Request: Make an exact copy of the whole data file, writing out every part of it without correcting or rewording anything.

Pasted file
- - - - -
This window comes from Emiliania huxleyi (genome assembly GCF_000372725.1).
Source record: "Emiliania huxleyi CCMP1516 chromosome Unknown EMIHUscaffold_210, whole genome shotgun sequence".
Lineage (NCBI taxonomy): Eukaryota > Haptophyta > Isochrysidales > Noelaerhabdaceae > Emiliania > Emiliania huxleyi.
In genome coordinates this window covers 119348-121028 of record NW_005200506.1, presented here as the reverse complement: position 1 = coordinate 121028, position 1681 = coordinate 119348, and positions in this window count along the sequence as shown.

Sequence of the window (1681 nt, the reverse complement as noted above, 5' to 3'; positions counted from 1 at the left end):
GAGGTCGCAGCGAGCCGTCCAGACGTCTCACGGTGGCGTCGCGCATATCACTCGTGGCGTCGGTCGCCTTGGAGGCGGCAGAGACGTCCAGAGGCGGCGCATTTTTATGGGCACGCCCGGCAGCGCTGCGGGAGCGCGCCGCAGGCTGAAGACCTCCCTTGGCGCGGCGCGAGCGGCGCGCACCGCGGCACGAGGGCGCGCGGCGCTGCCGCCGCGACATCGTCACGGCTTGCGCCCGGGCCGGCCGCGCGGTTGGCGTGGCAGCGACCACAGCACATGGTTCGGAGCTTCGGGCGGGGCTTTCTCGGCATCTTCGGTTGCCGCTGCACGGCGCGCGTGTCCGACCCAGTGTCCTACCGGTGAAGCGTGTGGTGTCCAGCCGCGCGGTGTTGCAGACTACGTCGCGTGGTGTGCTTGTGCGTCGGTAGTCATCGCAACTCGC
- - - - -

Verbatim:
This window comes from Emiliania huxleyi (genome assembly GCF_000372725.1).
Source record: "Emiliania huxleyi CCMP1516 chromosome Unknown EMIHUscaffold_210, whole genome shotgun sequence".
Lineage (NCBI taxonomy): Eukaryota > Haptophyta > Isochrysidales > Noelaerhabdaceae > Emiliania > Emiliania huxleyi.
In genome coordinates this window covers 119348-121028 of record NW_005200506.1, presented here as the reverse complement: position 1 = coordinate 121028, position 1681 = coordinate 119348, and positions in this window count along the sequence as shown.

Sequence of the window (1681 nt, the reverse complement as noted above, 5' to 3'; positions counted from 1 at the left end):
GAGGTCGCAGCGAGCCGTCCAGACGTCTCACGGTGGCGTCGCGCATATCACTCGTGGCGTCGGTCGCCTTGGAGGCGGCAGAGACGTCCAGAGGCGGCGCATTTTTATGGGCACGCCCGGCAGCGCTGCGGGAGCGCGCCGCAGGCTGAAGACCTCCCTTGGCGCGGCGCGAGCGGCGCGCACCGCGGCACGAGGGCGCGCGGCGCTGCCGCCGCGACATCGTCACGGCTTGCGCCCGGGCCGGCCGCGCGGTTGGCGTGGCAGCGACCACAGCACATGGTTCGGAGCTTCGGGCGGGGCTTTCTCGGCATCTTCGGTTGCCGCTGCACGGCGCGCGTGTCCGACCCAGTGTCCTACCGGTGAAGCGTGTGGTGTCCAGCCGCGCGGTGTTGCAGACTACGTCGCGTGGTGTGCTTGTGCGTCGGTAGTCATCGCAACTCGC